Linked by Thom Holwerda on Thu 1st Mar 2018 01:00 UTC, submitted by Alfman
Legal

Should the United States government be able to conduct a search of your emails if they are stored on a server in another country, or does the government’s right to examine digital evidence stop at the border?

That is a central question in United States v. Microsoft, a case scheduled to be argued on Tuesday before the Supreme Court.

Both sides in the case have legitimate concerns. If the court sides with Microsoft and declines to allow searches for data stored in another country, the government will be hampered in investigating crimes like terrorism, child pornography and fraud.

If the court sides with the government and rules that it may demand data stored overseas by American companies, those companies will find it much harder to do business abroad. This is because many foreigners fear that United States warrants authorizing such searches will disregard privacy protections afforded by their country. The government of Germany, a country with stringent privacy laws, has already indicated it will not use any American company for its data services if the court decides to allow searches.

At this point, I feel like it's just safer to assume all data stored online or sent from one device to the next is essentially not secure in the sense that no one will be able to read if they really wanted to. It's not the way it should be, but I don't think there's a whole lot we can do about it - regardless of the outcome of legal cases such as this one.

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RE: Sticky situation
by Alfman on Thu 1st Mar 2018 05:14 UTC in reply to "Sticky situation"
Alfman
Member since:
2011-01-28

jessesmith,

If the courts decide Microsoft must hand over their documents because they are, after all, an American company regardless of where the data is stored, then that's going to signal to the world that American companies are not safe to deal with. No one is going to want to risk doing business with a company with offices in the USA if their files must be handed over, regardless of local law.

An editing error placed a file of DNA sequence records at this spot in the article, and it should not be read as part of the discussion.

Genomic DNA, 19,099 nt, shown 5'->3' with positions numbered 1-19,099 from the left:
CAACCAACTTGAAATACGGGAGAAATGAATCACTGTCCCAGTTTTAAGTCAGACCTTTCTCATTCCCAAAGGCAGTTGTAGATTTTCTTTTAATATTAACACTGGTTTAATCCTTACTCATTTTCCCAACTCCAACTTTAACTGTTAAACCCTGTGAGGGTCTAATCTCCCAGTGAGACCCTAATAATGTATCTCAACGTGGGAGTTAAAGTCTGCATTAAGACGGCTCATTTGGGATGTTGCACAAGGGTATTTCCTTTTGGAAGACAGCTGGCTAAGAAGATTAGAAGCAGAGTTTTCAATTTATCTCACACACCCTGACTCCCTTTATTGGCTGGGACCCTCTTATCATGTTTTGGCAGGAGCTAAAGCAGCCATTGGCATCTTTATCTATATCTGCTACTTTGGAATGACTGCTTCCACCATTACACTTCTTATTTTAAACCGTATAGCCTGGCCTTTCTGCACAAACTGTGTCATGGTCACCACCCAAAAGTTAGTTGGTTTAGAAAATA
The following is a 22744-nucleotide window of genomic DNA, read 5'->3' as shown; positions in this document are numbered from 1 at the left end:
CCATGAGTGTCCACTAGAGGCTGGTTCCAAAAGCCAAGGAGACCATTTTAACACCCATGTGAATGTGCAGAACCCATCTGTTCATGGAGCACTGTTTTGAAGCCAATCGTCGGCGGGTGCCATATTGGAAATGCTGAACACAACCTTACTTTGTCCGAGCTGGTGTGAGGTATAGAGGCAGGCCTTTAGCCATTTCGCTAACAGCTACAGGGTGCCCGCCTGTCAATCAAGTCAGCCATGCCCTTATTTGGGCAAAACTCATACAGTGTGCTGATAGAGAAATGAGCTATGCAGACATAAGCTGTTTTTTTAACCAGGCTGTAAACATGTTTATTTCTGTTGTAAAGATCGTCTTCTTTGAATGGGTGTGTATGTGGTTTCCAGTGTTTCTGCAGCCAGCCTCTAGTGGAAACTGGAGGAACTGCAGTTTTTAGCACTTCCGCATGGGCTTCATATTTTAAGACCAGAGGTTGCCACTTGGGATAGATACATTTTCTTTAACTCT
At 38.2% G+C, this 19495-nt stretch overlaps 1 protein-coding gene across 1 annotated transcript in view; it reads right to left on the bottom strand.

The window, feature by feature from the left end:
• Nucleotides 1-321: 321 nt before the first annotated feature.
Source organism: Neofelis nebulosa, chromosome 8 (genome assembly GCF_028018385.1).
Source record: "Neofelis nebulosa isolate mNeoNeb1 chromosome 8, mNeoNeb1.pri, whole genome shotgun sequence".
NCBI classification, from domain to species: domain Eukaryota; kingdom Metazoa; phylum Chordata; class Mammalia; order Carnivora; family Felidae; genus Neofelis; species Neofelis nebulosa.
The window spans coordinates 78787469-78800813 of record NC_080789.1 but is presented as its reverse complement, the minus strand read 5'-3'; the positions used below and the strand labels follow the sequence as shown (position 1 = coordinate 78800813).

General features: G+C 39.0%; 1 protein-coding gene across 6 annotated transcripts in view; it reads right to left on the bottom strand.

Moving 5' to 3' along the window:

On the other hand, if the court sides with Microsoft then it signals that American companies can ignore USA laws if they just move their data/processes/dealings to another country. It'll be the tax evasion issue all over again, this time with memos, e-mails and so on.


The way I see it is that the foreign branches are not under any obligation to comply with US law. Without jurisdiction, nor cooperation from the local government, US courts have no jurisdiction over them. The caveat, which is admittedly pretty big, is that the US government could hold the US corporate offices and executives in contempt if the foreign offices refuse to comply. In other words, the foreign branches technically have a legal right to ignore US rulings, but depending on the outcome of this case, US persons could be punished for it.


It's an interesting case and I don't know which way they'll rule, but another point to add to the mix is that the foreign branches are technically subject to the foreign laws, which could theoretically impose consumer privacy laws that contradict the US requests.

Personally I think the best solution would be to use diplomatic relations to obtain a legal warrant in the foreign country. While the US government may not like that they have to ask rather than demand, I think it's the only fair thing to do since the US isn't entitled to make demands in other countries.

Some people might disagree with this conclusion, but to you I ask this: if we allow US rulings to carry into other countries, then does that give other governments the same rights in the US? Would you be ok if a foreign court could make a ruling that bypasses the privacy rights of US persons because they passed through foreign owned infrastructure? I think the supreme court has to consider this as a two edged sword.

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